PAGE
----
Aircraft Maintenance Technician - Technicians are responsible for performing scheduled maintenance, defect rectification, and troubleshooting Company and customer aircraft. Working in the hangar and on the ramp, technicians are involved in repairing such things as flight control systems, landing gear, fuel systems, hydraulic systems, etc. Candidates hired as Aircraft Technicians require a college certificate (in Aviation maintenance) or equivalent schooling from a Ministry of Transport approved school. In order to be eligible for promotion above the level of a Technician, a suitably rated Aircraft Maintenance Engineer (AME) ‘M” license is required and can be sought after four years of documented work experience.
Aircraft Avionics Technician - Technicians are responsible for scheduled maintenance, defect rectification, and troubleshooting Company and customer aircraft. Working in the hangar and on the ramp, technicians are involved in the maintenance of electronic and electrical systems on the aircraft such as communications, navigation, auto pilot, flight recording, in-flight entertainment systems, lighting, and all electrically controlled systems. Candidates hired as Avionics Technicians require a college certificate (in Aviation) or equivalent schooling from a Ministry of Transport approved school. In order to be eligible for promotion above the level of a Technician, a suitably rated Aircraft Maintenance Engineer (AME) “E” license is required and can be sought after four years of documented work experience.
Aircraft Sheet Metal technicians - Technician assessing damage and corrosion of aircraft structures; repairing, replacing and modifying sheet metal or composite structures Candidates hired as Structural Technicians require a college certificate (in Aviation) or equivalent schooling from a Ministry of Transport approved school. In order to be eligible for promotion above the level of a Technician, a suitably rated Aircraft Maintenance Engineer (AME) “S” license is required and can be sought after three years of documented work experience.
Trim and Fabrication Mechanic - Mechanics are engaged in the repair of all aircraft furnishing, fabric work (which include chairs, carpets, drapes, and paneling). Mechanics may also be involved in the maintenance of the interior of the aircraft, including doors, windows, and the replacement of evacuation slides and windshields. Candidates hired as Trim and Fabrication Mechanics require a High School trade certificate. Preference is given to candidates who are a Canadian Aviation Maintenance Council (CAMC) registered Aircraft Interior Technician, or have knowledge of upholstery work and cabinet making.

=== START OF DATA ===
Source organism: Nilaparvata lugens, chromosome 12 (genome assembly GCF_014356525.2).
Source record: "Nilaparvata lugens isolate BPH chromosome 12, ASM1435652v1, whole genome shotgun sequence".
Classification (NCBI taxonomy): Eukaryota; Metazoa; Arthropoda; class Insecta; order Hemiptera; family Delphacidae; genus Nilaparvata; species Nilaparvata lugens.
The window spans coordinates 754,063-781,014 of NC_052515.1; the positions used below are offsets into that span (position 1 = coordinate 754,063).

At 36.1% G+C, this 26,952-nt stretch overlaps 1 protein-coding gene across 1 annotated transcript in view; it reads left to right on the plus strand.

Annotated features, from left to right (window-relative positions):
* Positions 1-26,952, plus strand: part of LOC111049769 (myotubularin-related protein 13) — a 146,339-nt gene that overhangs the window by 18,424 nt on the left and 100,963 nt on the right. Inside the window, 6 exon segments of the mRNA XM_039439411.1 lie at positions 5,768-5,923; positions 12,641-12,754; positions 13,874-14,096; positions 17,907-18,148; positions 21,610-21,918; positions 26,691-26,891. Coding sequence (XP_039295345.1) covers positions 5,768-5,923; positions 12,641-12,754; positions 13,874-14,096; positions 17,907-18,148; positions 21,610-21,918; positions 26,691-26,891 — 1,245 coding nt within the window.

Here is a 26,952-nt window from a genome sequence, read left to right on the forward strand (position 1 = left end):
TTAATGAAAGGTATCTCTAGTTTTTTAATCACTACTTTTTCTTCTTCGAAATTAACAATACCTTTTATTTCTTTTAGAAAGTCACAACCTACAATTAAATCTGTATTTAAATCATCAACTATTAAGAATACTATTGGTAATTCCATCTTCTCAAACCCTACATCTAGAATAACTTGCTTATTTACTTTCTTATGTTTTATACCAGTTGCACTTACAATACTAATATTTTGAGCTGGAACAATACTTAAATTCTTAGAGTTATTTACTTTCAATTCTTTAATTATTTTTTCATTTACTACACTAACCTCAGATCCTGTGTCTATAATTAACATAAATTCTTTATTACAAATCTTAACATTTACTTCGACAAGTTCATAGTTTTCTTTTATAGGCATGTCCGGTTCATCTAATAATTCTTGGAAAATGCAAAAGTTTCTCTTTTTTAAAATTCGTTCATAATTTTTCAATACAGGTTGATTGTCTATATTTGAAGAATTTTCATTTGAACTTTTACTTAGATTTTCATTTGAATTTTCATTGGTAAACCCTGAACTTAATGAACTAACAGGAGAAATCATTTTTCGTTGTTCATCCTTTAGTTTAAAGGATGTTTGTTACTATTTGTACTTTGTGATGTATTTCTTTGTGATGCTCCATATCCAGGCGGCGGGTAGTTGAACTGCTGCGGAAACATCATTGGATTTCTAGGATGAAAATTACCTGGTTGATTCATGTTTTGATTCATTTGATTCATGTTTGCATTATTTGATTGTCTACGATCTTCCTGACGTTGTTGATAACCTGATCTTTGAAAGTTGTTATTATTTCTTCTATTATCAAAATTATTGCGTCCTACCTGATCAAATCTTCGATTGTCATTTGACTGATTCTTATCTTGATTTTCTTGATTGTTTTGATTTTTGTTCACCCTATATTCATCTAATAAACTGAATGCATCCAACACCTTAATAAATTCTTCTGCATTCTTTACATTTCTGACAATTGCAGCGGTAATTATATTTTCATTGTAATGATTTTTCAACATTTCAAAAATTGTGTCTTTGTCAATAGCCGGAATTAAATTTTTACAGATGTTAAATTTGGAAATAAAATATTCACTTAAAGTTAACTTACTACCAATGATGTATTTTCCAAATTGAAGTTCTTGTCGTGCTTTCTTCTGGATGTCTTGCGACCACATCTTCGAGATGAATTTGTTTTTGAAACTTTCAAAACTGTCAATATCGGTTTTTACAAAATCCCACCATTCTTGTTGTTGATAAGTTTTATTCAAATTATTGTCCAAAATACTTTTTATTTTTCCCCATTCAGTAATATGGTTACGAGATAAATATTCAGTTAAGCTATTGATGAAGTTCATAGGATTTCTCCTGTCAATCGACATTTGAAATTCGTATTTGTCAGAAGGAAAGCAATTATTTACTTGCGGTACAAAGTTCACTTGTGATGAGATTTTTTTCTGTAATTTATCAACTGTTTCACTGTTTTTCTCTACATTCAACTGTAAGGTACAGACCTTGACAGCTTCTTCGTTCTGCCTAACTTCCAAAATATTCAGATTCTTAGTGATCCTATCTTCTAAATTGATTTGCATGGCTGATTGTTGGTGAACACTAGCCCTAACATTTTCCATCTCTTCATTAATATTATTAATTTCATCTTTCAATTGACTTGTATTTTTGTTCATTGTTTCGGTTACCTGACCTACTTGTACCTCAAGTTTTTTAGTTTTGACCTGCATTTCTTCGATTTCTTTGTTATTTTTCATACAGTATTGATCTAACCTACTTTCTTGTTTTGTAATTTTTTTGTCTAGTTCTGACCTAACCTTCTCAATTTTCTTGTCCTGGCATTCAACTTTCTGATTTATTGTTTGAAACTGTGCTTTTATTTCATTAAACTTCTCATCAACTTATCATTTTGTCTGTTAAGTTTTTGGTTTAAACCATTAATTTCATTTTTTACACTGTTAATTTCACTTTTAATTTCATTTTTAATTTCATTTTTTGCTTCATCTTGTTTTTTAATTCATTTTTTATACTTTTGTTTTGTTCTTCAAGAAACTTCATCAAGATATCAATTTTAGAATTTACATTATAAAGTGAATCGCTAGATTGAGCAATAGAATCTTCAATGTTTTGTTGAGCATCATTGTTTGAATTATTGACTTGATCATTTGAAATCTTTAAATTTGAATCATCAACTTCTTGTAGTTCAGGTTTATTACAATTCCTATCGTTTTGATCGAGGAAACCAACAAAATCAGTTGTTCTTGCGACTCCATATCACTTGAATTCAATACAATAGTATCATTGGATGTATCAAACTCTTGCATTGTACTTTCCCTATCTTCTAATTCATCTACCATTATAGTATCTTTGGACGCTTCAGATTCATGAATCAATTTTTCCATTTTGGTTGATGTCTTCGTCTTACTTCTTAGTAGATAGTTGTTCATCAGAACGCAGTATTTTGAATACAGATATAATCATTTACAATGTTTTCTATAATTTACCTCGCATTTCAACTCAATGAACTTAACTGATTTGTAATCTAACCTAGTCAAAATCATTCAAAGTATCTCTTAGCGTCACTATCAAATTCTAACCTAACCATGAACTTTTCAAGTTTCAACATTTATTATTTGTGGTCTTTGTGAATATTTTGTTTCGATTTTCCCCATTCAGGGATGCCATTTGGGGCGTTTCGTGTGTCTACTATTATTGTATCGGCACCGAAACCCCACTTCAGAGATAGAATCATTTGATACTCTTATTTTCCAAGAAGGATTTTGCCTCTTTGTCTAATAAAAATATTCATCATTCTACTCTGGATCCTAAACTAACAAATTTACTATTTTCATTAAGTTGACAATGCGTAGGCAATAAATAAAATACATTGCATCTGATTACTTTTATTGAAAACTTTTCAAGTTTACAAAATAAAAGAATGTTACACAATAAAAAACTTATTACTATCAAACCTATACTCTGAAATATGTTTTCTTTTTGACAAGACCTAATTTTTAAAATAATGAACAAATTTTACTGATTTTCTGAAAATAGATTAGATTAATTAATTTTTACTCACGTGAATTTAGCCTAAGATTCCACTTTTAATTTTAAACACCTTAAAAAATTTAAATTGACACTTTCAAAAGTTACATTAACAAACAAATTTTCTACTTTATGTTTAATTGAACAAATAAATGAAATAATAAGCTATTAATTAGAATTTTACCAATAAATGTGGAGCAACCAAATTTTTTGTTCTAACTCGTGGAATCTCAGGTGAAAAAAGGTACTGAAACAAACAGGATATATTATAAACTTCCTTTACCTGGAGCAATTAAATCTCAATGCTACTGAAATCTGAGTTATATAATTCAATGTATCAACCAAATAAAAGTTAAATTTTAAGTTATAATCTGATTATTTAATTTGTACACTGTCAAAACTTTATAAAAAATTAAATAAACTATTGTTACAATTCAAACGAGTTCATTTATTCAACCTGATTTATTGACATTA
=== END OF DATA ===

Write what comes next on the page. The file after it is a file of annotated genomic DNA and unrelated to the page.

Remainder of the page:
Painting - This includes all paint work relating to the aircraft, engines, units and ground equipment. Preference is given to candidates who are a Canadian Aviation Maintenance Council (CAMC) registered Aviation Painter.
A Day in the Life of an Aircraft Technician
My working hours are from 20:45 to 07:45, so my day starts at 18:30 after my after-dinner nap. I get ready quickly and drive to work. At the beginning of the shift we have a briefing on our work duties for the night. The nights are quite busy. I move the aircraft that I will be working on to the hangar, plus some aircraft on the ramp that my coworkers and I have to take care of. My work includes changing units of different systems, engine changes, trouble-shooting, and completing the log books. This is to ensure that by the early the next morning at 06:00, the aircraft are ready to be dispatched. At 07:00 the aircraft are cleaned and prepared, unless we have any surprises on any departures. The rest of my day is spent sleeping and participating in family obligations.
How I became an Air Canada Aircraft Technician
I finished college with a Diploma as an Aircraft Technician (Mechanic) and my first job was at Pratt-Whitney on engine overhaul. It was a great experience but I wanted more. My next job was at Bombardier where I worked building the first Challenger. However, my dream was to work for an airline. One day I was talking to an ex-classmate and he told me that Air Canada was hiring. Well, the next day I went to work late so that I could apply at Air Canada. Three weeks later I was a permanent employee. As the years passed, I went through all of the levels for a technician and obtained the licenses for different aircraft. At Air Canada, I have always worked in line maintenance. What a dream!
A Day in the Life of an Aircraft Technician
It is 6 o'clock and I enter in the hangar where there are 2 aircraft being worked on by the midnight shift. My partner and I will be taking care of aircraft fin 318 which has one of its radio altimeter systems giving erratic indications to the flight crew.
The transceiver has previously been replaced which did not fix the problem. Before removing the antennas, we search the maintenance manuals (our bible) to find the procedures to address the problem, and we also to put in a requisition for gaskets for the antennas. It's 07:30 and our lead tells us that the other aircraft is ready for flight and we have to bring it to the ramp on gate for departure.
When we get back to the hangar, we continue work on the antenna. We eventually discover the coax connector is full of fluid and that corrosion has started to settle in. Bingo, we got it. We move back to the office to order an antenna and a cable.
While ordering the part, our lead comes in the office and tells us that aircraft 232 needs to be picked-up at gate 74. The crew is reassembled and we go pick the aircraft up and take it to the hangar.
The parts for the radio altimeter arrive and we install them. Final system checks are carried out, after informing our lead of the situation, he lets us know that the plane will be used on an 18:00 hrs departure to Miami.